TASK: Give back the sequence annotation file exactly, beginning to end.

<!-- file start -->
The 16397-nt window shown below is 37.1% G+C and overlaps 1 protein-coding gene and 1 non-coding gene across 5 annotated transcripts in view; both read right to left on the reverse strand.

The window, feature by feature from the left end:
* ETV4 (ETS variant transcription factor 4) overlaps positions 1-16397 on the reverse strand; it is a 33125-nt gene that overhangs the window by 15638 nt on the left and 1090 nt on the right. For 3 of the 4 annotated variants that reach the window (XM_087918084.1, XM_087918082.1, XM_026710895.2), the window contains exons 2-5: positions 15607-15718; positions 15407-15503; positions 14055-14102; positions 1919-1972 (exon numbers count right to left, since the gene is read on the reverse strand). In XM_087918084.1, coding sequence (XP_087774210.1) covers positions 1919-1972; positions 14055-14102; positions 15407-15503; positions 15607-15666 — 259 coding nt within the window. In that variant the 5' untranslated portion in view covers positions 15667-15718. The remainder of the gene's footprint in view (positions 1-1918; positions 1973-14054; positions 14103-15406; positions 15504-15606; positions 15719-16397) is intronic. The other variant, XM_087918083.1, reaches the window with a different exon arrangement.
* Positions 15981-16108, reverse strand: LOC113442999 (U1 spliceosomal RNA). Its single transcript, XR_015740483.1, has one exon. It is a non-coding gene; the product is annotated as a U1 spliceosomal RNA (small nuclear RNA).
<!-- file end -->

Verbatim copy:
The 16397-nt window shown below is 37.1% G+C and overlaps 1 protein-coding gene and 1 non-coding gene across 5 annotated transcripts in view; both read right to left on the reverse strand.

The window, feature by feature from the left end:
* ETV4 (ETS variant transcription factor 4) overlaps positions 1-16397 on the reverse strand; it is a 33125-nt gene that overhangs the window by 15638 nt on the left and 1090 nt on the right. For 3 of the 4 annotated variants that reach the window (XM_087918084.1, XM_087918082.1, XM_026710895.2), the window contains exons 2-5: positions 15607-15718; positions 15407-15503; positions 14055-14102; positions 1919-1972 (exon numbers count right to left, since the gene is read on the reverse strand). In XM_087918084.1, coding sequence (XP_087774210.1) covers positions 1919-1972; positions 14055-14102; positions 15407-15503; positions 15607-15666 — 259 coding nt within the window. In that variant the 5' untranslated portion in view covers positions 15667-15718. The remainder of the gene's footprint in view (positions 1-1918; positions 1973-14054; positions 14103-15406; positions 15504-15606; positions 15719-16397) is intronic. The other variant, XM_087918083.1, reaches the window with a different exon arrangement.
* Positions 15981-16108, reverse strand: LOC113442999 (U1 spliceosomal RNA). Its single transcript, XR_015740483.1, has one exon. It is a non-coding gene; the product is annotated as a U1 spliceosomal RNA (small nuclear RNA).